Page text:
Other sources of funding that are ring- fenced for active travel, particularly cycling infrastructure, include Access fund, Bikeability, Cycling Ambition Cities, Cycle safety fund and Cycle rail [19].

Detailed costings suggest that much greater funding will be required to deliver the UK’s cycling ambition. It is hoped that the Emergency Active Travel fund represents a first step in this direction.

Wider benefits

In addition to decarbonising transport, there are many other valuable benefits which investing in cycling delivers for towns, cities, and rural areas.


There are economic benefits from making places more cycle friendly. A pilot study in Toronto reallocated high street on-street parking to either bike lanes or bike parking and found that, over a period of one year, this increased consumer footfall per unit area of the parking area. Businesses (particularly small and medium) and retailers saw an increase in consumer influx (+20 per cent), spending (+16 per cent), and frequency of visits (+13 per cent) [20].


There are strong health related benefits from increasing cycling. Premature mortality rates from physical inactivity in the UK accounted for 43 per 100,000 individuals, while in the Netherlands, it was about 29 per 100,000.21  It has been estimated that if cycling rates where elevated to ‘London’ levels in all cities across the UK, this would provide £377 million in savings per annum for the NHS [22].


Some people worry about the safety record of cycling in the UK. The rate of serious accidents involving cyclists is five times greater in the UK than in Copenhagen [23]. Cycling is not inherently unsafe. The level of danger is significantly dictated by policy action or inaction. By providing better infrastructure which gets people cycling, councils can create a virtuous circle. As cycling levels increase, so the risk of cycling accidents falls because it becomes more normal to see and to be a cyclist [24]. The solutions are known if the commitment is there.

The role of e-scooters

The Department for Transport has accelerated trials for the introduction of regulations to legalise the use of e-scooters on the road and in cycle lanes [25].

E-scooters and other electrically assisted micromobility vehicles (including trikes and adapted bikes for disabled and older people) can provide a viable alternative to driving for first and last mile journeys that may be too long or too difficult for people to walk or cycle. The trials will only permit those with a driving licence to use the e-scooters.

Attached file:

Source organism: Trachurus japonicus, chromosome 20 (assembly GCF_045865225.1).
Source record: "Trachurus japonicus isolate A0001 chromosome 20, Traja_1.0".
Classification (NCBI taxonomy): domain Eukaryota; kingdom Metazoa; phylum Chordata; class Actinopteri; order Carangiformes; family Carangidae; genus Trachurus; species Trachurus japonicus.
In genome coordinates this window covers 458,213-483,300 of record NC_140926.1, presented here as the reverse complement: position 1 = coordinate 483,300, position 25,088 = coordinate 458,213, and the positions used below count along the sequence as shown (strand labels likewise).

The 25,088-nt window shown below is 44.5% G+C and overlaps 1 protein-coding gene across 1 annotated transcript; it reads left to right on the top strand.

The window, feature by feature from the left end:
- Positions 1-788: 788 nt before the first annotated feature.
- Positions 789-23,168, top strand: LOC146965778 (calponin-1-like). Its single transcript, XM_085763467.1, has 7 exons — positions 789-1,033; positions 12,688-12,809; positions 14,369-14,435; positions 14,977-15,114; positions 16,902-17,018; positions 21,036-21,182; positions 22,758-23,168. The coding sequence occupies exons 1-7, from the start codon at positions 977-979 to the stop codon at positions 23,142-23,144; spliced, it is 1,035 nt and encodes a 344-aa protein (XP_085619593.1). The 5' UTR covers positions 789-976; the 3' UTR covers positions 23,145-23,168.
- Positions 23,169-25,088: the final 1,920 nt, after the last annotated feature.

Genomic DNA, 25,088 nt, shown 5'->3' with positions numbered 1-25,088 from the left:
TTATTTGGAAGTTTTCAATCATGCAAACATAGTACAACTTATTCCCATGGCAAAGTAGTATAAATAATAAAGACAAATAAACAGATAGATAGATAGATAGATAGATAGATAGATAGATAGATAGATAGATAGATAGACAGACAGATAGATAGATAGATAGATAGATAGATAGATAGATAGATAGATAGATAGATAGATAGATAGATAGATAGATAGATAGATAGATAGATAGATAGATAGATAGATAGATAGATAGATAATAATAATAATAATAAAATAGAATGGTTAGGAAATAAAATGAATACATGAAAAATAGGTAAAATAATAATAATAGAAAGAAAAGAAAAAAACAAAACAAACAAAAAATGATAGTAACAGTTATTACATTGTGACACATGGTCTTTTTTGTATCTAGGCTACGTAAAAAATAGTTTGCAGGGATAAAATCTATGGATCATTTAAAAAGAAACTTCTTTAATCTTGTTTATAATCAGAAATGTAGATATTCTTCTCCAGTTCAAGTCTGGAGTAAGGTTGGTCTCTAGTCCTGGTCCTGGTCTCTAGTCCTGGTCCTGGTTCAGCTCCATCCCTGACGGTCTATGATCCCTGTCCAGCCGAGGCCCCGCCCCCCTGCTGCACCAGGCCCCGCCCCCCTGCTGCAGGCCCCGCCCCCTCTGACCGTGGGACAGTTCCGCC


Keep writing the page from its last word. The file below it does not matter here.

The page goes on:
In other countries e-scooters have been shown to reduce car trips although they also reduce walking and public transport [26]. A critical issue for the forthcoming trials is whether e-scooters help join up the last-mile between public transport and destinations in ways which effect a carbon beneficial mode shift.

The management of scooter maintenance and relocation also affects the emission benefits. There are potential safety impacts of e-scooters for riders and pedestrians although the evidence in different contexts with different rules (eg not pavements and with speed limits as proposed in the UK) is not yet conclusive.


Tripling or quadrupling cycling requires a step-change in how councils think about and deliver cycling improvements. What needs to be done is clear. There are examples across the world where places with low levels of cycling have been transformed. It requires commitment and an integrated approach to promote and mainstream cycling across all planning and policy.

As well as being good for health and beneficial to the economy, cycling has been one of the safe and acceptable options for travel during the extended period of social distancing we are undertaking to control the spread of COVID-19. According to a COVID-19 briefing by Sport England, cycling levels doubled between January 2020 and May 2020 [27].

Cycling cities such as Berlin, Milan, Vancouver, Denver, Brighton, and Glasgow spotted this early and made moves to quickly reallocate road space to cycling. This is an affordable option to protect citizens and the economy, whilst mainstreaming cycling as a mode of transport for a climate smart recovery.


This briefing is part of a series written for the Local Government AssociationOpens in a new tab (LGA) and was first published on their website.

DecarboN8 has received funding from UK Research and Innovation under grant agreement EP/S032002/1.

Figure 1: The proportion of people in the UK who cycle regularly is 21 per cent. 68 per cent of cycling trips in the UK are less than 5 miles. Transport from emissions would reduce by 23 per cent if cycling was widely used for short trips. Rates of cycling in Cambridge: 30 per cent cycle 5 times a week; 41 per cent cycle 3 times a week; 57 per cent cycle once a week. Changes in cycling rates during the Department for Transport demonstration towns project: Brighton and Hove increased from 6 to 11 per cent; cycling in Exeter increased from 6 to 25 percent; in Lancaster, cycling increased from 5 to 29 per cent.


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Publication details

Lokesh, K., Marsden, G., Walker, R., Anable, J., McCulloch, S., and Jenkinson, K. (2020). Decarbonising transport: growing cycle useOpens in a new tab Local Government Association: London. Open access

Banner photo credit: Alireza Attari on Unsplash